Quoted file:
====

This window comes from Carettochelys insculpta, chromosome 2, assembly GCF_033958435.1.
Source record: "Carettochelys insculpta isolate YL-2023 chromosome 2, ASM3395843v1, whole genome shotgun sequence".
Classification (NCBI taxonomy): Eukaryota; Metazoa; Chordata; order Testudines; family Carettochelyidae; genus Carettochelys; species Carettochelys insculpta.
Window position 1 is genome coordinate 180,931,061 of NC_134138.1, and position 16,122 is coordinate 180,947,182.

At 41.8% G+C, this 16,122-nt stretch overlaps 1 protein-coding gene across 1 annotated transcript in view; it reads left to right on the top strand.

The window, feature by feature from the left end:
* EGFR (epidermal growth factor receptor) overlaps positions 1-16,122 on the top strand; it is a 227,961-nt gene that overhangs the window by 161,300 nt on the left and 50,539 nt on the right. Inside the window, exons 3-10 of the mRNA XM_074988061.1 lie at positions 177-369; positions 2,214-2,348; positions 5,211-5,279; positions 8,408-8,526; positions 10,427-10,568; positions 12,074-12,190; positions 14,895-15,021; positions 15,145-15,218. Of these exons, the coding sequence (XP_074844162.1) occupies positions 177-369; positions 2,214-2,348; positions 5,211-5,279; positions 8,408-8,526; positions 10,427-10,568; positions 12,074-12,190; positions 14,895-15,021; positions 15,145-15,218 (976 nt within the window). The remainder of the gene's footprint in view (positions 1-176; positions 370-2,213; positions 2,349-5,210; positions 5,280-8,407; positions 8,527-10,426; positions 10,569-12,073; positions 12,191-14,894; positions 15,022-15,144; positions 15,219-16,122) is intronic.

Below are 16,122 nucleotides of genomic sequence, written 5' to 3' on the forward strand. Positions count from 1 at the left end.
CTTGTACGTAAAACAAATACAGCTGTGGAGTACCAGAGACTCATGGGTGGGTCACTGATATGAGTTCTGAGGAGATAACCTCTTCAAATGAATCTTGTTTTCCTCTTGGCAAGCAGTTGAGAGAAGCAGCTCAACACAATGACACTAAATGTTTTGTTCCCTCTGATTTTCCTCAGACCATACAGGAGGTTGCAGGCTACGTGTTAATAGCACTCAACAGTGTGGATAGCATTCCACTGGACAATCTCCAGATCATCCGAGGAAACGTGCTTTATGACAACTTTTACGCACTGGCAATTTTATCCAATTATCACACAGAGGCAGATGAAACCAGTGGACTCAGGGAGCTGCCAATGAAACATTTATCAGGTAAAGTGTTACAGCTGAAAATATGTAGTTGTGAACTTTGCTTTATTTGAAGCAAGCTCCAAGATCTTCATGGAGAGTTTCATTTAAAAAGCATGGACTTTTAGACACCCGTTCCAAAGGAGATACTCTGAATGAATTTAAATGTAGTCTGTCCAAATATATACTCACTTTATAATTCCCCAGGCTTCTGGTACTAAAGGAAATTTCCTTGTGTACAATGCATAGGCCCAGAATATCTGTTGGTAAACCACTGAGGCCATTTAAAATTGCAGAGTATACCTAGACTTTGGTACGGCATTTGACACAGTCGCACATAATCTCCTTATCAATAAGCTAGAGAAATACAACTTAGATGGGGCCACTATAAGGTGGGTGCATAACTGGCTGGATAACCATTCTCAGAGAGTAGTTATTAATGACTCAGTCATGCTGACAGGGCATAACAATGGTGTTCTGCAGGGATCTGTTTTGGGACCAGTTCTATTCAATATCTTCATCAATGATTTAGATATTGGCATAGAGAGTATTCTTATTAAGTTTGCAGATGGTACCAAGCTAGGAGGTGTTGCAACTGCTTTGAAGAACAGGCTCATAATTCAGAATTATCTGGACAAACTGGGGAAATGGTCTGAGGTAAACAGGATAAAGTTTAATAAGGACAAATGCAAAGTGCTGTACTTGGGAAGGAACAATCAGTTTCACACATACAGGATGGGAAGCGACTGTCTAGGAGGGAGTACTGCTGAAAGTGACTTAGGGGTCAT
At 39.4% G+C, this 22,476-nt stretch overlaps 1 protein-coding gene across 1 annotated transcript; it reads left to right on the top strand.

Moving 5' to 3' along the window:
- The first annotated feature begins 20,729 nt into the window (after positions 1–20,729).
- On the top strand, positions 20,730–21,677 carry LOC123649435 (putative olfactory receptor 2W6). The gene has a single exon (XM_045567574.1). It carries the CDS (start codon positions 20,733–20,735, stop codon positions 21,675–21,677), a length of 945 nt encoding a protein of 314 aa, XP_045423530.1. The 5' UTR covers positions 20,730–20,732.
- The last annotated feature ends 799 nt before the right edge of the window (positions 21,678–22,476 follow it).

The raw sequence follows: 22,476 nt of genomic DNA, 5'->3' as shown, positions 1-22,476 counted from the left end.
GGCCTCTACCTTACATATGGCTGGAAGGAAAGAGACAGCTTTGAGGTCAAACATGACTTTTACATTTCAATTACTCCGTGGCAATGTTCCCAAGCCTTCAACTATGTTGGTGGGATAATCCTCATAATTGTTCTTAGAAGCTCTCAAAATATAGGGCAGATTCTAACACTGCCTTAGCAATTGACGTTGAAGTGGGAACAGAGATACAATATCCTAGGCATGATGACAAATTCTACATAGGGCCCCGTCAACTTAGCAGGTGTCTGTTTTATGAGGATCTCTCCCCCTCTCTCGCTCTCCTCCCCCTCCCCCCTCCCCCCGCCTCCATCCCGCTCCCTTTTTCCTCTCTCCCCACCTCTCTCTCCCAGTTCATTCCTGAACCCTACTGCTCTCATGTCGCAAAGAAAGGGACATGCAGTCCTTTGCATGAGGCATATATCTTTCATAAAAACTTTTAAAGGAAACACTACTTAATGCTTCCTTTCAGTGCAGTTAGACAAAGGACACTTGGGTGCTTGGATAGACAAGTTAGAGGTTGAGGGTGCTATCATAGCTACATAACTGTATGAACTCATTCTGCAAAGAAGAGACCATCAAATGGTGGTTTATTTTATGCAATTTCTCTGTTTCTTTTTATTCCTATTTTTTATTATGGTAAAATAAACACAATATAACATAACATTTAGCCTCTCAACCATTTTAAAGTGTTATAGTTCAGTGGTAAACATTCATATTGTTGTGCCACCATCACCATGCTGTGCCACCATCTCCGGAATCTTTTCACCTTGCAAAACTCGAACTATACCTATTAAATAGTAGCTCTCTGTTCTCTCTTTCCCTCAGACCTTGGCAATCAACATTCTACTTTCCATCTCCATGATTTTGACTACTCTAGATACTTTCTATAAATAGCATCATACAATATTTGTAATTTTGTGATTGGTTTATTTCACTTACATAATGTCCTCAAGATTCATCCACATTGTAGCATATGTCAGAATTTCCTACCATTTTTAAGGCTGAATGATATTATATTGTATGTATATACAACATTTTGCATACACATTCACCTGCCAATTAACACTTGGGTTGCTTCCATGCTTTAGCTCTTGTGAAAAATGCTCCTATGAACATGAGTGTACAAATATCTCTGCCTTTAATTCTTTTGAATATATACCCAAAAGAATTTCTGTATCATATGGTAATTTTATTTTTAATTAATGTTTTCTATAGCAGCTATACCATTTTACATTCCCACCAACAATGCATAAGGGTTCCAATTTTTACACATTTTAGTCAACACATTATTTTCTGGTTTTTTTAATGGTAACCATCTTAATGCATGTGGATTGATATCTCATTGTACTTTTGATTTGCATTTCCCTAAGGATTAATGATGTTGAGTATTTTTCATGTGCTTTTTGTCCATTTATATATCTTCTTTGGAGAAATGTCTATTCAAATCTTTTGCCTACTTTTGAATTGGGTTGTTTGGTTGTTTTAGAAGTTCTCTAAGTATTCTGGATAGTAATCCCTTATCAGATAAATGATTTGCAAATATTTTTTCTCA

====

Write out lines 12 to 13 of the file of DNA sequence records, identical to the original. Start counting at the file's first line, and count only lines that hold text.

- The first annotated feature begins 20,729 nt into the window (after positions 1–20,729).
- On the top strand, positions 20,730–21,677 carry LOC123649435 (putative olfactory receptor 2W6). The gene has a single exon (XM_045567574.1). It carries the CDS (start codon positions 20,733–20,735, stop codon positions 21,675–21,677), a length of 945 nt encoding a protein of 314 aa, XP_045423530.1. The 5' UTR covers positions 20,730–20,732.